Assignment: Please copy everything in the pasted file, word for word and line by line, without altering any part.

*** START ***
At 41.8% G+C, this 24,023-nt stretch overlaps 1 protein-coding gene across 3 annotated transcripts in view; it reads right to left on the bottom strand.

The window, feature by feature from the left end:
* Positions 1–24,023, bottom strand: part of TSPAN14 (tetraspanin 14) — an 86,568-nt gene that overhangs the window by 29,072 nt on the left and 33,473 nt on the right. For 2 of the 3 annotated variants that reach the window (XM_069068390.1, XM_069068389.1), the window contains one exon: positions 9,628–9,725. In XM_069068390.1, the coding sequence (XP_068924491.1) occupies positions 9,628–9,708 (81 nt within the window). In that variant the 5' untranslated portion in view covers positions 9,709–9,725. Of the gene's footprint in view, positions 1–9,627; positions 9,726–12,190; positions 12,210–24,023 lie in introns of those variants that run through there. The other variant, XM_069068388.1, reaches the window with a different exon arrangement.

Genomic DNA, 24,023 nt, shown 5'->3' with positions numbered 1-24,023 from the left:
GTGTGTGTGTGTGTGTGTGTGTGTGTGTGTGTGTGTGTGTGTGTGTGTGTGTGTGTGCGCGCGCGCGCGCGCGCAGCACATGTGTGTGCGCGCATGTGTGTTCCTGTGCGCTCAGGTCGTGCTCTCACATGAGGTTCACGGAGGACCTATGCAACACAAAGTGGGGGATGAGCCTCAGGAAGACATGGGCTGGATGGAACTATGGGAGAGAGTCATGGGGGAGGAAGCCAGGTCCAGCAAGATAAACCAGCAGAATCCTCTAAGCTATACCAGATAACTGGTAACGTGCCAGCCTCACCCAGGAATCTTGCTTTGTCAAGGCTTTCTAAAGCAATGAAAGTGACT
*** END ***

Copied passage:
At 41.8% G+C, this 24,023-nt stretch overlaps 1 protein-coding gene across 3 annotated transcripts in view; it reads right to left on the bottom strand.

The window, feature by feature from the left end:
* Positions 1–24,023, bottom strand: part of TSPAN14 (tetraspanin 14) — an 86,568-nt gene that overhangs the window by 29,072 nt on the left and 33,473 nt on the right. For 2 of the 3 annotated variants that reach the window (XM_069068390.1, XM_069068389.1), the window contains one exon: positions 9,628–9,725. In XM_069068390.1, the coding sequence (XP_068924491.1) occupies positions 9,628–9,708 (81 nt within the window). In that variant the 5' untranslated portion in view covers positions 9,709–9,725. Of the gene's footprint in view, positions 1–9,627; positions 9,726–12,190; positions 12,210–24,023 lie in introns of those variants that run through there. The other variant, XM_069068388.1, reaches the window with a different exon arrangement.

Genomic DNA, 24,023 nt, shown 5'->3' with positions numbered 1-24,023 from the left:
GTGTGTGTGTGTGTGTGTGTGTGTGTGTGTGTGTGTGTGTGTGTGTGTGTGTGTGTGCGCGCGCGCGCGCGCGCAGCACATGTGTGTGCGCGCATGTGTGTTCCTGTGCGCTCAGGTCGTGCTCTCACATGAGGTTCACGGAGGACCTATGCAACACAAAGTGGGGGATGAGCCTCAGGAAGACATGGGCTGGATGGAACTATGGGAGAGAGTCATGGGGGAGGAAGCCAGGTCCAGCAAGATAAACCAGCAGAATCCTCTAAGCTATACCAGATAACTGGTAACGTGCCAGCCTCACCCAGGAATCTTGCTTTGTCAAGGCTTTCTAAAGCAATGAAAGTGACT